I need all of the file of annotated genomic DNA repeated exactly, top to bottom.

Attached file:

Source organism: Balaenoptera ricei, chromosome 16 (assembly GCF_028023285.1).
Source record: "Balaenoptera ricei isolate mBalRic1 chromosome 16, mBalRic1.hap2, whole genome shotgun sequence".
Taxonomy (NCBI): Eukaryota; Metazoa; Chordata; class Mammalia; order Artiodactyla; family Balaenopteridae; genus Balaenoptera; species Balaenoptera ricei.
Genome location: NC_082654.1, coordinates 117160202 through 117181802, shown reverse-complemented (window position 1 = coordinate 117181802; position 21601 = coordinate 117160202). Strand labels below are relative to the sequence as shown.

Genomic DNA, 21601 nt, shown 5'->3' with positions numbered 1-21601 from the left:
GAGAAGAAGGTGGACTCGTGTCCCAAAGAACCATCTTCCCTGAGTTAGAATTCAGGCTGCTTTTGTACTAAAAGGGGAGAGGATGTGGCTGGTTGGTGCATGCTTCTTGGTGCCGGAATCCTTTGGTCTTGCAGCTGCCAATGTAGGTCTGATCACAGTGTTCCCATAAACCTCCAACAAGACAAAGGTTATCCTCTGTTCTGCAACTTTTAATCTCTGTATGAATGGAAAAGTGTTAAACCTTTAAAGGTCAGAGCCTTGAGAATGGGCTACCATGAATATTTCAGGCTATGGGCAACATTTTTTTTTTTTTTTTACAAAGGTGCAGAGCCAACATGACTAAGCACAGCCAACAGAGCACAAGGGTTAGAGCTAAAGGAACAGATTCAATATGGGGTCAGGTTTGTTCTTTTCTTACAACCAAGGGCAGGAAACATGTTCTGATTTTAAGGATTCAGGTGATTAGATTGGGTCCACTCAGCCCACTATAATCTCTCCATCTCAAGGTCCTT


Source organism: Balaenoptera ricei, chromosome 16 (assembly GCF_028023285.1).
Source record: "Balaenoptera ricei isolate mBalRic1 chromosome 16, mBalRic1.hap2, whole genome shotgun sequence".
Taxonomy (NCBI): Eukaryota; Metazoa; Chordata; class Mammalia; order Artiodactyla; family Balaenopteridae; genus Balaenoptera; species Balaenoptera ricei.
Genome location: NC_082654.1, coordinates 117160202 through 117181802, shown reverse-complemented (window position 1 = coordinate 117181802; position 21601 = coordinate 117160202). Strand labels below are relative to the sequence as shown.

Genomic DNA, 21601 nt, shown 5'->3' with positions numbered 1-21601 from the left:
GAGAAGAAGGTGGACTCGTGTCCCAAAGAACCATCTTCCCTGAGTTAGAATTCAGGCTGCTTTTGTACTAAAAGGGGAGAGGATGTGGCTGGTTGGTGCATGCTTCTTGGTGCCGGAATCCTTTGGTCTTGCAGCTGCCAATGTAGGTCTGATCACAGTGTTCCCATAAACCTCCAACAAGACAAAGGTTATCCTCTGTTCTGCAACTTTTAATCTCTGTATGAATGGAAAAGTGTTAAACCTTTAAAGGTCAGAGCCTTGAGAATGGGCTACCATGAATATTTCAGGCTATGGGCAACATTTTTTTTTTTTTTTTACAAAGGTGCAGAGCCAACATGACTAAGCACAGCCAACAGAGCACAAGGGTTAGAGCTAAAGGAACAGATTCAATATGGGGTCAGGTTTGTTCTTTTCTTACAACCAAGGGCAGGAAACATGTTCTGATTTTAAGGATTCAGGTGATTAGATTGGGTCCACTCAGCCCACTATAATCTCTCCATCTCAAGGTCCTT